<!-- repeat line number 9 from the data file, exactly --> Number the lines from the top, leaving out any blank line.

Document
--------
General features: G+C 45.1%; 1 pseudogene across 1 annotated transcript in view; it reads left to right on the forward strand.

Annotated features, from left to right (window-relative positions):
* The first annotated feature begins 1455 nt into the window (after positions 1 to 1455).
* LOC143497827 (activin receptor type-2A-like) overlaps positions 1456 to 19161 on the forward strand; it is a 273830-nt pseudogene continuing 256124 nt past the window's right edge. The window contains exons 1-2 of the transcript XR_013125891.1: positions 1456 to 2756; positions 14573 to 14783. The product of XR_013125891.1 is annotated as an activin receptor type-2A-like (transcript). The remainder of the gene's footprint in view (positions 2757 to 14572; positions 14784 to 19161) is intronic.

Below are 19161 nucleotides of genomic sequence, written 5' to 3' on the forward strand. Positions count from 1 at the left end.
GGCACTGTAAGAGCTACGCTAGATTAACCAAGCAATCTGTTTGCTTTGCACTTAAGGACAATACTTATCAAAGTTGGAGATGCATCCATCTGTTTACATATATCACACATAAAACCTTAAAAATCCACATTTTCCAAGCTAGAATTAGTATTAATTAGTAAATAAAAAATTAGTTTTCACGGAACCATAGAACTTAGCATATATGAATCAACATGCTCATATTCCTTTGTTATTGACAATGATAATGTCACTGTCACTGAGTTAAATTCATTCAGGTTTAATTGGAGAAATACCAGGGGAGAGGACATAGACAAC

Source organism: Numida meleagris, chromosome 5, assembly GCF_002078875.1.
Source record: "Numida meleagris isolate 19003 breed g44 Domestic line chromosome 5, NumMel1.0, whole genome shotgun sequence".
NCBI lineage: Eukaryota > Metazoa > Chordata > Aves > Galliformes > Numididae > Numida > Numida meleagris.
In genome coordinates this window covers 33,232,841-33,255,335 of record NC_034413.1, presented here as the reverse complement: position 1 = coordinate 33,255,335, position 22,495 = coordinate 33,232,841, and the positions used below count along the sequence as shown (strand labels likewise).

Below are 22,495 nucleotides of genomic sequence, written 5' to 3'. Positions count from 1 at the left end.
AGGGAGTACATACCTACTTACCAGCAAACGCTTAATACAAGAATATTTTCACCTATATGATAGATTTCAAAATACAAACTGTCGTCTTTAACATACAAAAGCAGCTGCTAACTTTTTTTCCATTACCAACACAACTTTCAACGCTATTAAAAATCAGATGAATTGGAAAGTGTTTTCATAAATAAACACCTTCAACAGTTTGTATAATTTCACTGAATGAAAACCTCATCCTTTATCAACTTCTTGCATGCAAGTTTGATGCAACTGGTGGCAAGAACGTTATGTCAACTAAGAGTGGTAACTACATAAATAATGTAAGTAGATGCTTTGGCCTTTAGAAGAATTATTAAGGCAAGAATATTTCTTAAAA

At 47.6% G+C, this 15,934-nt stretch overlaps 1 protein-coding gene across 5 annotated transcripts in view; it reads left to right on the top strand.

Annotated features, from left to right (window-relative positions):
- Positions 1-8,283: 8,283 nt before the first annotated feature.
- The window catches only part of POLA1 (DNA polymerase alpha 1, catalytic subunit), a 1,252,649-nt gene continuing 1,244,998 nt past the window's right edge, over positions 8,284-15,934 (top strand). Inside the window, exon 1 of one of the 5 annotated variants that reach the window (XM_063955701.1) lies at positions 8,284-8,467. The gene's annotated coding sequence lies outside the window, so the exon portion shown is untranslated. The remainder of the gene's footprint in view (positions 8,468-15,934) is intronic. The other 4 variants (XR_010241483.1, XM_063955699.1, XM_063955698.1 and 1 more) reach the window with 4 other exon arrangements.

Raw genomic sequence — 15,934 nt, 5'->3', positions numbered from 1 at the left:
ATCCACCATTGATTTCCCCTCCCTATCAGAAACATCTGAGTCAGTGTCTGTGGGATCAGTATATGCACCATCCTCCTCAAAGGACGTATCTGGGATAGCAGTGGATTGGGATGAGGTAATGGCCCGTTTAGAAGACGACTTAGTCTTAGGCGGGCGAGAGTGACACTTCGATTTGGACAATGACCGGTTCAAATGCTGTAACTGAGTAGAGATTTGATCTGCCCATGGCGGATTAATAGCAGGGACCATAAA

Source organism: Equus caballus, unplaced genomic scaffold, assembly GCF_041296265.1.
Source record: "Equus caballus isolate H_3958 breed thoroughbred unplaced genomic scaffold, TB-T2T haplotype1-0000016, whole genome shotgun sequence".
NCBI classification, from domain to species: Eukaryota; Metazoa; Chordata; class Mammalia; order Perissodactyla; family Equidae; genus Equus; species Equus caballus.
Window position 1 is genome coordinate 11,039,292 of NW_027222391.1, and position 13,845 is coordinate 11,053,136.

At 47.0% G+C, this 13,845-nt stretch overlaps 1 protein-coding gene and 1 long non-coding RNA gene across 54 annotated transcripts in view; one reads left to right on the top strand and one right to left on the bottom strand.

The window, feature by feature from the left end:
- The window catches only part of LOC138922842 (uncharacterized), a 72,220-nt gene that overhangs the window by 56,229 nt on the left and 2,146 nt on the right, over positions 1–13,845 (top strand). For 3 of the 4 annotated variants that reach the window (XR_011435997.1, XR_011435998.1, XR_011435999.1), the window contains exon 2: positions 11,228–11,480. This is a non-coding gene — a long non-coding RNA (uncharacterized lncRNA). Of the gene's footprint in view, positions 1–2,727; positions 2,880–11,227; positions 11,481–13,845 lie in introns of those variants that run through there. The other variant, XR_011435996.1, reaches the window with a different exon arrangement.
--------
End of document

NCBI lineage: Eukaryota > Metazoa > Chordata > Aves > Galliformes > Numididae > Numida > Numida meleagris.